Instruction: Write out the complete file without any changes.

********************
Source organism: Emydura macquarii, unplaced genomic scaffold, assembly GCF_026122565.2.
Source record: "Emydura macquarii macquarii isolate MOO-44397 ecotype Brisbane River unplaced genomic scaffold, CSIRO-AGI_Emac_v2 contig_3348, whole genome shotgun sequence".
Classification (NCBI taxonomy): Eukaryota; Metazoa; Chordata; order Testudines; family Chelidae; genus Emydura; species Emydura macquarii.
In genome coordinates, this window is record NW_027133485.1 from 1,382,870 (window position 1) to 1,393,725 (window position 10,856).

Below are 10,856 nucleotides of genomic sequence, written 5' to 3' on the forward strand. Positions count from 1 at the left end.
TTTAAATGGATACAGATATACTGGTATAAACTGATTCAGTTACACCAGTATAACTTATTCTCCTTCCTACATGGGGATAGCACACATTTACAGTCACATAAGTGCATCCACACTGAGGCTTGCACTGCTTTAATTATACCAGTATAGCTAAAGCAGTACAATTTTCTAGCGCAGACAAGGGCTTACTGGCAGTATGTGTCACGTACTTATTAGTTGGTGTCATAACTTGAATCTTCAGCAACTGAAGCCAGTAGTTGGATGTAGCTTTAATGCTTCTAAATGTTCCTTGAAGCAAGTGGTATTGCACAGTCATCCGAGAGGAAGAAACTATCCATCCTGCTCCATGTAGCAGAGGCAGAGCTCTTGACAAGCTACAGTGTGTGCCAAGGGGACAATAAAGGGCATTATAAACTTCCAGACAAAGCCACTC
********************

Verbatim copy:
Source organism: Emydura macquarii, unplaced genomic scaffold, assembly GCF_026122565.2.
Source record: "Emydura macquarii macquarii isolate MOO-44397 ecotype Brisbane River unplaced genomic scaffold, CSIRO-AGI_Emac_v2 contig_3348, whole genome shotgun sequence".
Classification (NCBI taxonomy): Eukaryota; Metazoa; Chordata; order Testudines; family Chelidae; genus Emydura; species Emydura macquarii.
In genome coordinates, this window is record NW_027133485.1 from 1,382,870 (window position 1) to 1,393,725 (window position 10,856).

Below are 10,856 nucleotides of genomic sequence, written 5' to 3' on the forward strand. Positions count from 1 at the left end.
TTTAAATGGATACAGATATACTGGTATAAACTGATTCAGTTACACCAGTATAACTTATTCTCCTTCCTACATGGGGATAGCACACATTTACAGTCACATAAGTGCATCCACACTGAGGCTTGCACTGCTTTAATTATACCAGTATAGCTAAAGCAGTACAATTTTCTAGCGCAGACAAGGGCTTACTGGCAGTATGTGTCACGTACTTATTAGTTGGTGTCATAACTTGAATCTTCAGCAACTGAAGCCAGTAGTTGGATGTAGCTTTAATGCTTCTAAATGTTCCTTGAAGCAAGTGGTATTGCACAGTCATCCGAGAGGAAGAAACTATCCATCCTGCTCCATGTAGCAGAGGCAGAGCTCTTGACAAGCTACAGTGTGTGCCAAGGGGACAATAAAGGGCATTATAAACTTCCAGACAAAGCCACTC